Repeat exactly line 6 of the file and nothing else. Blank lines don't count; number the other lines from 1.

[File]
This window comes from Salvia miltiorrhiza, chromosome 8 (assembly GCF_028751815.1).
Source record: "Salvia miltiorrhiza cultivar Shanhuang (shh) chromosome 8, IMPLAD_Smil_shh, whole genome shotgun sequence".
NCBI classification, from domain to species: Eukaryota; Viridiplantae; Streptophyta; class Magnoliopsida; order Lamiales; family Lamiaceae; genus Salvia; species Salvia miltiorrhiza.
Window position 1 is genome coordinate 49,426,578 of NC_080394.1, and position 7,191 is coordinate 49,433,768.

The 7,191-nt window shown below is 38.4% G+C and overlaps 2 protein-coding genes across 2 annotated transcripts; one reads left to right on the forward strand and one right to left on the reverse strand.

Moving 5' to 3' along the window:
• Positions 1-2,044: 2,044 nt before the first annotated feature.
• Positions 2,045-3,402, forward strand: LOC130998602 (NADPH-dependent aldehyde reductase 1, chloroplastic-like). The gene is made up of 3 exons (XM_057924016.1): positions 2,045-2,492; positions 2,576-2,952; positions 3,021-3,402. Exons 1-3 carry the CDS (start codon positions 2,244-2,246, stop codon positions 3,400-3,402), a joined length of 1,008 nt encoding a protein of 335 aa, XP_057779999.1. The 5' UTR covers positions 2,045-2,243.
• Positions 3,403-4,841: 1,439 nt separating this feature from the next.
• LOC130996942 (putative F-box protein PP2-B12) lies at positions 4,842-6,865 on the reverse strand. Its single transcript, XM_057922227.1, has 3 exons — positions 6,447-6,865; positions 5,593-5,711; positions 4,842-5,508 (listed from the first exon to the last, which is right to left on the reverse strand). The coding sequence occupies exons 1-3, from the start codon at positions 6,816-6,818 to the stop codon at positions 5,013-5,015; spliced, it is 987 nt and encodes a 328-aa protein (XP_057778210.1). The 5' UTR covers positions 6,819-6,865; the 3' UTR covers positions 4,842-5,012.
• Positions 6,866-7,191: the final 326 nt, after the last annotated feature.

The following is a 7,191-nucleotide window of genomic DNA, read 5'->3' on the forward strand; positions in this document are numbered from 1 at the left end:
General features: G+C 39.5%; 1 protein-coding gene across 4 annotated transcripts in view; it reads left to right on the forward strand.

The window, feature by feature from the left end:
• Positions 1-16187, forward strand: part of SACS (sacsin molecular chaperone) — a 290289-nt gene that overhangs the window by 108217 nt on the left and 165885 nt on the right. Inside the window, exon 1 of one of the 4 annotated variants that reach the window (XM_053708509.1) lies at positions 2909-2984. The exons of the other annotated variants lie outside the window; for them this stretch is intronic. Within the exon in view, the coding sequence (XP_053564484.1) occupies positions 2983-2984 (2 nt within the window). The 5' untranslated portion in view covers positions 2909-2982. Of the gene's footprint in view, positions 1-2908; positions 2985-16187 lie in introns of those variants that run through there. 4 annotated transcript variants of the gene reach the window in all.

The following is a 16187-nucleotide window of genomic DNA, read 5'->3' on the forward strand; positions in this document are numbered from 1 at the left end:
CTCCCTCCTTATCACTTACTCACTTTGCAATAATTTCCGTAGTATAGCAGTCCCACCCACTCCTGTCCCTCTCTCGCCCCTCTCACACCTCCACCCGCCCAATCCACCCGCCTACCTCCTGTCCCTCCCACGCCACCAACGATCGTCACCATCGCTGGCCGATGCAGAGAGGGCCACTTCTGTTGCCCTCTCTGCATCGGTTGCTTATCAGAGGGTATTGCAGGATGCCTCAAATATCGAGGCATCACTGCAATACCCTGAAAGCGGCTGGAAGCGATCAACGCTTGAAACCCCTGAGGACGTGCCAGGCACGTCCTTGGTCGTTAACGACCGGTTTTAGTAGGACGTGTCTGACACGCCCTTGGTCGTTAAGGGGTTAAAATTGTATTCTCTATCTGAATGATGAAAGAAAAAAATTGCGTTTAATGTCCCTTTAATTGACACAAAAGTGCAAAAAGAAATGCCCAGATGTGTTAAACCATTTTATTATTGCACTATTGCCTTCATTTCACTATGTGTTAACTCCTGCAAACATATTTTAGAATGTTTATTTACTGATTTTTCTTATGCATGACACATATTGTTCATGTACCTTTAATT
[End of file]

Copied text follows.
Moving 5' to 3' along the window: